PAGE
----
A Walk in the Woods: Review

  

A Walk in the Woods sees Robert Redford play real life travel writer, Bill Bryson, as he attempts to trek America’s Appalachian Trail. 
Based on his book of the same name, we meet Bryson at a point in his life where it’s all about funerals, old age and illnesses. Deciding he wants to attempt the infamous Appalchian Trail – which Resse Witherspoon attempted earlier this year, in Wild – his wife agrees on the condition he takes somebody with him.

Enter a wheezy and creaky Nick Nolte as Stephen Katz, an old friend who has developed a drink habit in the intervening years. Together, the pair enter the wilderness for one last adventure together which, of course, turns into a journey of self-discovery. 

It can take a while to settle into A Walk in the Woods. Initially, it appears to be playing to a much older demographic in order to capitalise on the success of films such as The Best Exotic Marigold Hotel. Not only does it deal with similar themes of old age and mortality, but it also has an attractive, older cast with the likes of Redford, Nolte, Emma Thompson and Mary Steenburgen.

The moment Nolte’s Katz appears on screen though, the film gains an unexpected edge of bad language and almost-sexual encounters that could very well make for uncomfortable viewing, if you were to take your grandmother along.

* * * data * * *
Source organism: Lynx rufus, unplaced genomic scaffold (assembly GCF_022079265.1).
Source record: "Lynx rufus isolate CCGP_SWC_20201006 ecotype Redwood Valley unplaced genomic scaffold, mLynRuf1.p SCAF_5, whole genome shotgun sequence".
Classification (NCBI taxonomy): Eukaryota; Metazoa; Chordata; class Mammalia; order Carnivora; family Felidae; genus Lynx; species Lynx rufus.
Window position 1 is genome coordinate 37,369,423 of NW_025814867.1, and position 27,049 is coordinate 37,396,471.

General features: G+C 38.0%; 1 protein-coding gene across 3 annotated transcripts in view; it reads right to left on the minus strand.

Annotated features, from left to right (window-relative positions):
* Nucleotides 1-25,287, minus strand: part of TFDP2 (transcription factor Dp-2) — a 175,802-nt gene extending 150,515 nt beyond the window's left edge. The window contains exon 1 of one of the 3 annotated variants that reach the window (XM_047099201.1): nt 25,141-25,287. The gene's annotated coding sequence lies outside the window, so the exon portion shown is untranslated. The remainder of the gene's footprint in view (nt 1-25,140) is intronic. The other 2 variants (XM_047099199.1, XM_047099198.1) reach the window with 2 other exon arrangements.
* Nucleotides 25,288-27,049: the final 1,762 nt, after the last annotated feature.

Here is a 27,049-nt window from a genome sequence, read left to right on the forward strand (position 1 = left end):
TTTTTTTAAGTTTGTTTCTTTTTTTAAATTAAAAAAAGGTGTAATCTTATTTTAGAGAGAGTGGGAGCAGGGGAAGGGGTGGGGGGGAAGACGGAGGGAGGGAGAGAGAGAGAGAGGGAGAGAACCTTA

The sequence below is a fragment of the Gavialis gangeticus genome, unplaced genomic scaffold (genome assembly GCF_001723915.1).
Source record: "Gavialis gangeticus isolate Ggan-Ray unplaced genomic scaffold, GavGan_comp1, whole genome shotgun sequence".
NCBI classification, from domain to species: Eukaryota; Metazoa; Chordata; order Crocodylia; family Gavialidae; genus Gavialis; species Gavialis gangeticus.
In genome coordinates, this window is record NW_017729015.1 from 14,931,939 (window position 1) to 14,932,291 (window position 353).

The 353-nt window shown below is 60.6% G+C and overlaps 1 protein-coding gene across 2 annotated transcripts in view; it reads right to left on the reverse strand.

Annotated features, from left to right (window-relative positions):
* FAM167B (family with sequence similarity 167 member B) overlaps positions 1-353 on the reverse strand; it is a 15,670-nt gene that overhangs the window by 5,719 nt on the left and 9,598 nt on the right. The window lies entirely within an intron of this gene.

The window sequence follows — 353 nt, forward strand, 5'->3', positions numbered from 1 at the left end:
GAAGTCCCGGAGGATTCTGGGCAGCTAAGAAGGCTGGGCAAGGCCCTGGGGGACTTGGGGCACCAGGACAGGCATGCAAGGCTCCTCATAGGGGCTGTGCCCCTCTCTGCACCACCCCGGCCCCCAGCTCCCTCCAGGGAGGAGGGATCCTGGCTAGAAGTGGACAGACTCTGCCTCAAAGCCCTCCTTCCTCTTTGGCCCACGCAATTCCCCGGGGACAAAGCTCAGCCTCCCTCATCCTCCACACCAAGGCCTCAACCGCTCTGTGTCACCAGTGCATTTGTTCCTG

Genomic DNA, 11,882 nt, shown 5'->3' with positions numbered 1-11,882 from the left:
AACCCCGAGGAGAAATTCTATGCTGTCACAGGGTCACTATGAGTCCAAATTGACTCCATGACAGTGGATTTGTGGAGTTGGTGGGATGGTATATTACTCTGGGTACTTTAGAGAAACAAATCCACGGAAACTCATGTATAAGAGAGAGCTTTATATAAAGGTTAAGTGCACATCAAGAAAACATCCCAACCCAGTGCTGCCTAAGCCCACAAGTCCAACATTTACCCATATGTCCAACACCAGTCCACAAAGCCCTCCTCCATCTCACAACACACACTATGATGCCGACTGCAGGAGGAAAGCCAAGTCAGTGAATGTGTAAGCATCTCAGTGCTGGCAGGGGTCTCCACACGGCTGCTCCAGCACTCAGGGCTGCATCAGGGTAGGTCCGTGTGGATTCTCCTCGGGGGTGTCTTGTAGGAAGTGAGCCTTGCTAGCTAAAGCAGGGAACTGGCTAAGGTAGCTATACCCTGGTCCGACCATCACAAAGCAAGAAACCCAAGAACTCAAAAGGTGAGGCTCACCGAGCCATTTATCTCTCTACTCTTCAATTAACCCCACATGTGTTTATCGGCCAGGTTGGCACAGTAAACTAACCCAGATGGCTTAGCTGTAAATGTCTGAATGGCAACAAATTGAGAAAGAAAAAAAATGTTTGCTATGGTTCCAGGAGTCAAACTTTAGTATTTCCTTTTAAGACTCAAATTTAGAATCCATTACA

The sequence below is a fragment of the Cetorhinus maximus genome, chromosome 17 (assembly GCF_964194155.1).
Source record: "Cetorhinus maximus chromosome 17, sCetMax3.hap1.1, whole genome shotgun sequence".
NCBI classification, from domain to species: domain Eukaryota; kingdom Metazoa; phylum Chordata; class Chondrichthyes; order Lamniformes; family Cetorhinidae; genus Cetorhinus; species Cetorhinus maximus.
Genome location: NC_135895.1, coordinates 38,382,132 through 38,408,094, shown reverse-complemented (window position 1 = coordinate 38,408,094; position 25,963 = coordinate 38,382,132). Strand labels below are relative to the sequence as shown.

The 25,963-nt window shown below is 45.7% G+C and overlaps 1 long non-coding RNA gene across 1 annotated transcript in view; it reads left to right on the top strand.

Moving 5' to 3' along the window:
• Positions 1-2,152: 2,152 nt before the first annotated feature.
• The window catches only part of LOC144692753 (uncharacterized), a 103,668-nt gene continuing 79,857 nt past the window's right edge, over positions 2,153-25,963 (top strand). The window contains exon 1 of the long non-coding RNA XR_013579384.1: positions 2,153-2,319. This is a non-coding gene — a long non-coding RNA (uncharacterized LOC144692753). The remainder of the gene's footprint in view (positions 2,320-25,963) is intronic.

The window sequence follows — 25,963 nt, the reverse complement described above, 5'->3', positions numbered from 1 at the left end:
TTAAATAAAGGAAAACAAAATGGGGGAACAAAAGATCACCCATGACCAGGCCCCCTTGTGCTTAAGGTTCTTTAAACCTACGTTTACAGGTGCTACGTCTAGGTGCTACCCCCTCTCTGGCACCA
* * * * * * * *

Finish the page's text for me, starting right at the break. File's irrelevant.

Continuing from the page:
Once you get past the film’s strange tone though – which can flit between sentimentality and sex references in an instant – A Walk in the Woods is an entertaining and sunny picture that strolls along at a nice pace.

There’s some genuine, big laughs littered throughout, which are generally derived from the relationship between Katz and Bryson, but the film is less successful in dealing with its themes of life and death.

That’s okay though, because the laughs, as well as the performances, make A Walk in the Woods an enjoyable little movie that will undoubtedly grow a bigger audience as time goes on. 

Image credit to http://www.comingsoon.net

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